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People Top 5
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- April 16, 2012
- Vol. 77
- No. 16
Picks and Pans: Books
Tribute Adrienne Rich, 1929-2012
by Charlotte Rogan |
REVIEWED BY HELEN ROGAN
It is the summer of 1914, two years after the sinking of the Titanic, and a luxury ocean liner bound for America is going down in the Atlantic. As the flaming ship tilts and sinks, 39 terrified passengers cram into a lifeboat, including Grace Winter, a new bride who last saw her husband's anxious face as he hustled her into the boat. For days the survivors drift, as Grace later recalls, on "large swells that rhythmically rocked us, as if the world's overall pattern would not be disturbed, regardless of the countless little dramas of human life." As it becomes clear that not everyone will make it-the boat is overcrowded and provisions are running out-the weakening, desperate passengers begin to quarrel and turn on each other, splitting into factions led by headstrong sailor Mr. Hardie and charismatic matron Mrs. Grant. Under pressure from both sides, Grace finds herself forced to make a decision that has profound consequences. Rogan (no relation to this reviewer) has written an eerie, powerful debut you'll want to race through, but try to resist the urge. A slower read reveals a psychological depth that'll leave you thinking.
by Ron Rash |
REVIEWED BY ELLEN SHAPIRO
Laurel Shelton lives on a "gloamy" patch of Appalachian land with her taciturn brother, a WWI vet who recently lost a hand in battle. Shunned by locals who think she's a witch, she's lonely until she finds a bedraggled, mute man in the woods playing a flute. She and her brother let him work on their farm, and soon he works his way into Laurel's heart. But the outside world encroaches when a smarmy Army recruiter threatens their fragile happiness. In Rash's skilled hands, even farm chores take on a meditative beauty.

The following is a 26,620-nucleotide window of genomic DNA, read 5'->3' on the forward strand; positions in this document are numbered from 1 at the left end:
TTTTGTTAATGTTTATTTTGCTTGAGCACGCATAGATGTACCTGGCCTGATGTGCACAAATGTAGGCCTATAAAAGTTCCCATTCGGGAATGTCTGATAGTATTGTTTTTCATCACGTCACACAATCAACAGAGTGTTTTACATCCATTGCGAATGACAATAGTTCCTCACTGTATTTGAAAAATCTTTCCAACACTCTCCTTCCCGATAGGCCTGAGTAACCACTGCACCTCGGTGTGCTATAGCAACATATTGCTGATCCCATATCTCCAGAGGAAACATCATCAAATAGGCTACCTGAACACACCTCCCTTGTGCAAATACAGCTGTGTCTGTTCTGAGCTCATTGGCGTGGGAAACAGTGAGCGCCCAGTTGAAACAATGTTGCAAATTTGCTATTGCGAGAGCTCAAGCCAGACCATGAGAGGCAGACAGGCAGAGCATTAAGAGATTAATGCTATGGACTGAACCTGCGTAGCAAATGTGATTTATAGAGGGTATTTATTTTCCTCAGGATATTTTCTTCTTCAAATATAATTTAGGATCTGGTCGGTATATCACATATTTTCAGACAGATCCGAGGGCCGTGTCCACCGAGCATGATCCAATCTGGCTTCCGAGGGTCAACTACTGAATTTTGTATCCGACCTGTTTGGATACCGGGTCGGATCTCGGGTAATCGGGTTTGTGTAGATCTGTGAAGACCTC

The Beginner's Goodbye
by Anne Tyler |
REVIEWED BY JOANNA POWELL
In her 19th novel, Tyler tackles the "temporary insanity of grief" through the eyes of a widowed book editor. After losing his wife-and part of his mind-when a tree crashes onto their home, he feels "erased" until his late wife's spirit begins to visit him and he gets a chance to articulate his love. Despite the ghost trope, Tyler manages to illustrate larger issues, like the flawed institution of marriage and the inept ways we mourn. But these characters don't rank with her best.
BAD DOG (A LOVE STORY)
by Martin Kihn
To win back his wife, former TV writer Kihn put their unruly pup into training and learned a lot about himself.
by Jo Ann Beard
A witty, endearing coming-of-age tale about two midwestern girls navigating the typical minefields of adolescence in the 1970s.
ONE HUNDRED NAMES FOR LOVE
by Diane Ackerman
How the author and her husband coped-and then thrived-after his serious stroke.
GOV. NIKKI HALEY
A rising GOP star, the South Carolina governor, 40, has a new memoir, Can't Is Not an Option, and a daughter, Rena, 13, and son, Nalin, 10, with husband Michael, a National Guard officer.
The daughter of Indian immigrants, she practiced the Sikh faith before converting to Christianity. "I still greet people in the Indian community in the Indian way," she says. "I put my hands together, lower my head and say either namaste or sat sri akal out of respect."
At 13, the former accountant "started doing the tax returns at my mother's gift shop," she says. "But I'd never do my own!"
IS SHE VP-READY?
"I would not accept the nomination," says Haley. "But we have to keep encouraging women to run for office, regardless of the party they're in."
The fiercely gifted, fearlessly outspoken poet moved a generation of readers
And I am here, the mermaid whose dark hair/streams black, the merman in his armored body ...." So reads a line from Diving into the Wreck, Adrienne Rich's National Book Award-winning 1973 poetry anthology. Using a deep-sea dive as a metaphor for the depths of the female struggle, Rich became a defining voice of the feminist movement and a lifelong champion of the oppressed. "[Art] means nothing," she once wrote, "if it simply decorates the dinner table of power which holds it hostage." She herself crafted prose with passion and purpose, and for that she'll always be remembered and revered.
A mother of three, Rich lived in California with longtime partner Michelle Cliff.
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